6. Changes in Bowel Movements
Gallstones may cause changes in stool color. So, those who notice that their bowel movements are a little off should pay attention to the color of their feces.
What will the changed stool look like?
People with gallstones may notice that their stool becomes:
- Clay colored
Why do gallstones cause stool to change color?
The reason is similar to why these stones can cause jaundice. Namely, the blocking of bile ducts leads to an increase in bile. This increase in turn can affect the color of stool.
Stool isn’t all that can change color.
It’s also possible that urine may change as well…
5. Change in Urine Color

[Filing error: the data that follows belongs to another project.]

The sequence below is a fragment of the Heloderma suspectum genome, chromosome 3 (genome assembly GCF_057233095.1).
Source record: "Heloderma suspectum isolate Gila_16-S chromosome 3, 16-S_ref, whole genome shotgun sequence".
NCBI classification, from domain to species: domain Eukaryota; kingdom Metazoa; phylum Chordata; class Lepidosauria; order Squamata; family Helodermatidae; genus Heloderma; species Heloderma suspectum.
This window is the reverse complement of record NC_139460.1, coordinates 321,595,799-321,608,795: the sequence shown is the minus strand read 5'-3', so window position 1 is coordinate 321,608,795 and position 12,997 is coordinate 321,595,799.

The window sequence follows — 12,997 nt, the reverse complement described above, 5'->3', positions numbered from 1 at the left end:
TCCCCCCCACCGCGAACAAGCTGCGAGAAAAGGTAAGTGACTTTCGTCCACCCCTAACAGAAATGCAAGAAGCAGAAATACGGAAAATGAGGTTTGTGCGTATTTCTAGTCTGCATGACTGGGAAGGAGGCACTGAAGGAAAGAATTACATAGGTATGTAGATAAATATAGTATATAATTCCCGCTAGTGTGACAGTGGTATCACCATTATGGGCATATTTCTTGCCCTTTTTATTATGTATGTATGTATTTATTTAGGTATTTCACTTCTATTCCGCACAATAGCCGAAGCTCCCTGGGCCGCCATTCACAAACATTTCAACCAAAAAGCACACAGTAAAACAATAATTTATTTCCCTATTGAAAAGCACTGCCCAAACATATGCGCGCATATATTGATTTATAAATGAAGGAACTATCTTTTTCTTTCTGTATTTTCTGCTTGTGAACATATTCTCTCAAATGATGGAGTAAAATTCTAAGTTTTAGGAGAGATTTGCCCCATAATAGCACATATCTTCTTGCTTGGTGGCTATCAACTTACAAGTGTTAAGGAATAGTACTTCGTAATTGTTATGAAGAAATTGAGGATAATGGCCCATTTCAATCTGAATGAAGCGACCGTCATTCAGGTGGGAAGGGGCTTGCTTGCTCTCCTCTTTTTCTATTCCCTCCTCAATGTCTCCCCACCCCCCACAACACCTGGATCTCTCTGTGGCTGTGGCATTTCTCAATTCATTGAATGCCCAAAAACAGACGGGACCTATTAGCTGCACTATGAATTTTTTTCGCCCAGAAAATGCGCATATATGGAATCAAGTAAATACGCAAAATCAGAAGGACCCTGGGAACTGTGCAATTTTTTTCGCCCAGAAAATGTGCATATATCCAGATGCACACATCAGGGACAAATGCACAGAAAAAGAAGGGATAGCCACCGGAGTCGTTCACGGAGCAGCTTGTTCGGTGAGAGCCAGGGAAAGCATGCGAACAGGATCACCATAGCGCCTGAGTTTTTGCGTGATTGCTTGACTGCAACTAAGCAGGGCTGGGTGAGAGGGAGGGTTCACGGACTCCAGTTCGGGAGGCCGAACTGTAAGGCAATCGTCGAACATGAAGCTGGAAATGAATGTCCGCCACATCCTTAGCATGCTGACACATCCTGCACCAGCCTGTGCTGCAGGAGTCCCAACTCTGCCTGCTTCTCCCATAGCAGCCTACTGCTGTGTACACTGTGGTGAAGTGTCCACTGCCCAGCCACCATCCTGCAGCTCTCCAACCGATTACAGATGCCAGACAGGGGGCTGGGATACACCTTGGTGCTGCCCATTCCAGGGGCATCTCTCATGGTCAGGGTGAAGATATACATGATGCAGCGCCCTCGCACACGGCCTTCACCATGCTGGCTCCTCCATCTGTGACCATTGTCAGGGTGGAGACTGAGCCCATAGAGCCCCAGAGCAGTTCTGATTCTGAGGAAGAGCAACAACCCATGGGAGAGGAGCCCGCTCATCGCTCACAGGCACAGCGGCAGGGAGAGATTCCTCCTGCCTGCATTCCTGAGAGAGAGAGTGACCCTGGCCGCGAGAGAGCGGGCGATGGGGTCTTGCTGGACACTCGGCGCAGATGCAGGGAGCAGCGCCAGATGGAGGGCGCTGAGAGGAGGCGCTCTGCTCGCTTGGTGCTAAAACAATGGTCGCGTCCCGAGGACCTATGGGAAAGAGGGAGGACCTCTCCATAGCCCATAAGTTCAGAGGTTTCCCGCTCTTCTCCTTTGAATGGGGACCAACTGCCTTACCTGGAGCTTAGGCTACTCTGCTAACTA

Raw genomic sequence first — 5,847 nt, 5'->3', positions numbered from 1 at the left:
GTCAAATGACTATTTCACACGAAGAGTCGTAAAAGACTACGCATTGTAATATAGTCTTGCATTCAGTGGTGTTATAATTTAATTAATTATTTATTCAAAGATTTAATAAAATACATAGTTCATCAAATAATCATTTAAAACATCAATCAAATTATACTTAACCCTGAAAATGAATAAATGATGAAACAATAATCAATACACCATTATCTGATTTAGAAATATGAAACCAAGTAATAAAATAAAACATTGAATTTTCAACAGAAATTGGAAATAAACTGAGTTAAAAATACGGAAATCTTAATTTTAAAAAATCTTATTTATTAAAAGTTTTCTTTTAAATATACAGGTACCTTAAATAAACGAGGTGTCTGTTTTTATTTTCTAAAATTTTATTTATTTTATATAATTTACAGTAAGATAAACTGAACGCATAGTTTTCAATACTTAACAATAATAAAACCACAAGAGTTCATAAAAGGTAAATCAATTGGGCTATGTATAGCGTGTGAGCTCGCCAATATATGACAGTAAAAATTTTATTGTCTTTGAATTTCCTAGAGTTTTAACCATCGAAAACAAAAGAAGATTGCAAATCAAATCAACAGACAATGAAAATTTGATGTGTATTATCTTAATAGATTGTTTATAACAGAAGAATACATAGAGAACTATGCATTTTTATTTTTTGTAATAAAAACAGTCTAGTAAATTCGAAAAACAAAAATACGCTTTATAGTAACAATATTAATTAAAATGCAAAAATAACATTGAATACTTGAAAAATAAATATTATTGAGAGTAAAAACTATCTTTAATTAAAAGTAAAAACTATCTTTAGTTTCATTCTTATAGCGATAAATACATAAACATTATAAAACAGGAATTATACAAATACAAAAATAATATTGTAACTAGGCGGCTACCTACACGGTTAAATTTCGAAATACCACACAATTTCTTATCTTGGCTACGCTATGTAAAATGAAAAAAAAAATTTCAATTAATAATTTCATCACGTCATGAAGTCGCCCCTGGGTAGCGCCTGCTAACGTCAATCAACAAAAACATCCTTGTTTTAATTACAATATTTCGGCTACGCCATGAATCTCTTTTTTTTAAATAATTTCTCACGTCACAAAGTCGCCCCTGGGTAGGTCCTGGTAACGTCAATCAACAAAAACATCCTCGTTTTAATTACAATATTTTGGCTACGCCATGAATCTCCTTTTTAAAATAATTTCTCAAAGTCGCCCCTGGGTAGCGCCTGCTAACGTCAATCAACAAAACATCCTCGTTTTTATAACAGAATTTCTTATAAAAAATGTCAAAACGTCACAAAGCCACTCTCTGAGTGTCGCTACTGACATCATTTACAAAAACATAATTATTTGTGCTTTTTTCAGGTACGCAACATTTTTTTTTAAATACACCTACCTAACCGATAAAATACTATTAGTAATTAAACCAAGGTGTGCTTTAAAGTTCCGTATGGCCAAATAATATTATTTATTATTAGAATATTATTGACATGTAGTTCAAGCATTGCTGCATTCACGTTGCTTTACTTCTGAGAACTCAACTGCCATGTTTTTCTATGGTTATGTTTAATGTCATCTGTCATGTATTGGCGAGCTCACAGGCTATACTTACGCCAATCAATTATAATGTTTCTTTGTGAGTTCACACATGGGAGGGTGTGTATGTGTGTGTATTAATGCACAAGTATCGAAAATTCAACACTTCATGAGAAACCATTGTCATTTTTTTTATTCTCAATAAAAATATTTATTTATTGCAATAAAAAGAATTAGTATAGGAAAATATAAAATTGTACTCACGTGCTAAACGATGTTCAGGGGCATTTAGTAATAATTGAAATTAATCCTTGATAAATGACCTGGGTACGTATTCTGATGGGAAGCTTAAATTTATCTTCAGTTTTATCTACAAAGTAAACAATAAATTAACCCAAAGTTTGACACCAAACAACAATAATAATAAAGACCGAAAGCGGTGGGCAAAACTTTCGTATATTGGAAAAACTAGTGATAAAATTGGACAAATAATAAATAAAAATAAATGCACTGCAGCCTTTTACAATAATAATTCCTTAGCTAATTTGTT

Those who have gallstones may notice changes not just in their stool, but also in their urine. Specifically, these people may notice that their urine is a different color.
What will the changed urine look like?
People with gallstones may notice that their urine looks:
How do gallstones change urine color?
Gallstones can block bile ducts. When this event happens, the color of urine may change as bile builds up.
Expect more gastrointestinal discomfort.
Changes in stool and urine aren’t the only gastrointestinal problems this condition can cause…
4. Nausea, Vomiting or Indigestion
Nausea is a common symptom of not just gallstones, but all different kinds of gallbladder issues.
Gallstones or something else?
Lots of different issues can cause nausea. So, just what are the signs that nausea could be the result of gallstones? These signs might include:
- Recurrent nausea or vomiting
- Pain following a meal
- Nausea and/or vomiting paired with other gallstone symptoms
Still more gastrointestinal discomfort to come…